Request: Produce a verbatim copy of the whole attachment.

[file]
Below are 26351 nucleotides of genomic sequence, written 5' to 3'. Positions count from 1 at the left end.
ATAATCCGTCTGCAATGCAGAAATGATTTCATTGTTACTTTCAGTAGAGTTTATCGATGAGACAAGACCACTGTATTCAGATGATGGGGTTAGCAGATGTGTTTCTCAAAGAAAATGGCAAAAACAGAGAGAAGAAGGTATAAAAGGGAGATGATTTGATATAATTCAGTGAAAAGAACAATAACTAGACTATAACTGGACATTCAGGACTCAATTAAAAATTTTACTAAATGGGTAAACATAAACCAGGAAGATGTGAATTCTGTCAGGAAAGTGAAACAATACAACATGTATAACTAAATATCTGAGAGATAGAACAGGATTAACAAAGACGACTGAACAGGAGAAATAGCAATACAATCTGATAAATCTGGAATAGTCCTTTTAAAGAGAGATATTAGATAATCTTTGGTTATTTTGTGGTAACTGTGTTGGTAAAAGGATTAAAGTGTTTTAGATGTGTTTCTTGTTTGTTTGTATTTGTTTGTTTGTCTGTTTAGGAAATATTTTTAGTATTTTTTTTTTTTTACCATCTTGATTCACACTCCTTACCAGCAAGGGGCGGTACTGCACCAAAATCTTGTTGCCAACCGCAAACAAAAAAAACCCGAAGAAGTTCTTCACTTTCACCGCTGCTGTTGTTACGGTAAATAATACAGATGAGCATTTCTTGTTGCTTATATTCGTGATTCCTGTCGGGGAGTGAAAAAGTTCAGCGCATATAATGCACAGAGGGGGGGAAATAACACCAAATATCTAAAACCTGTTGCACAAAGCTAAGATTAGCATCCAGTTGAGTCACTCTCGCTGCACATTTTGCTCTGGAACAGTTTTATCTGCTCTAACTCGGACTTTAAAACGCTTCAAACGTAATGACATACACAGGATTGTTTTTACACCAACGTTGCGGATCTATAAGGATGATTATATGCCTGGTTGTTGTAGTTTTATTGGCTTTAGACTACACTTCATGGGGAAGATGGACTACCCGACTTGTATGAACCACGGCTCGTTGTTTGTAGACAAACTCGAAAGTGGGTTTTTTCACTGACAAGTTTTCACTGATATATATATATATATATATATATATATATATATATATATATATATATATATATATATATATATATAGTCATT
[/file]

Below are 26351 nucleotides of genomic sequence, written 5' to 3'. Positions count from 1 at the left end.
ATAATCCGTCTGCAATGCAGAAATGATTTCATTGTTACTTTCAGTAGAGTTTATCGATGAGACAAGACCACTGTATTCAGATGATGGGGTTAGCAGATGTGTTTCTCAAAGAAAATGGCAAAAACAGAGAGAAGAAGGTATAAAAGGGAGATGATTTGATATAATTCAGTGAAAAGAACAATAACTAGACTATAACTGGACATTCAGGACTCAATTAAAAATTTTACTAAATGGGTAAACATAAACCAGGAAGATGTGAATTCTGTCAGGAAAGTGAAACAATACAACATGTATAACTAAATATCTGAGAGATAGAACAGGATTAACAAAGACGACTGAACAGGAGAAATAGCAATACAATCTGATAAATCTGGAATAGTCCTTTTAAAGAGAGATATTAGATAATCTTTGGTTATTTTGTGGTAACTGTGTTGGTAAAAGGATTAAAGTGTTTTAGATGTGTTTCTTGTTTGTTTGTATTTGTTTGTTTGTCTGTTTAGGAAATATTTTTAGTATTTTTTTTTTTTTACCATCTTGATTCACACTCCTTACCAGCAAGGGGCGGTACTGCACCAAAATCTTGTTGCCAACCGCAAACAAAAAAAACCCGAAGAAGTTCTTCACTTTCACCGCTGCTGTTGTTACGGTAAATAATACAGATGAGCATTTCTTGTTGCTTATATTCGTGATTCCTGTCGGGGAGTGAAAAAGTTCAGCGCATATAATGCACAGAGGGGGGGAAATAACACCAAATATCTAAAACCTGTTGCACAAAGCTAAGATTAGCATCCAGTTGAGTCACTCTCGCTGCACATTTTGCTCTGGAACAGTTTTATCTGCTCTAACTCGGACTTTAAAACGCTTCAAACGTAATGACATACACAGGATTGTTTTTACACCAACGTTGCGGATCTATAAGGATGATTATATGCCTGGTTGTTGTAGTTTTATTGGCTTTAGACTACACTTCATGGGGAAGATGGACTACCCGACTTGTATGAACCACGGCTCGTTGTTTGTAGACAAACTCGAAAGTGGGTTTTTTCACTGACAAGTTTTCACTGATATATATATATATATATATATATATATATATATATATATATATATATATATATATATATATATATAGTCATT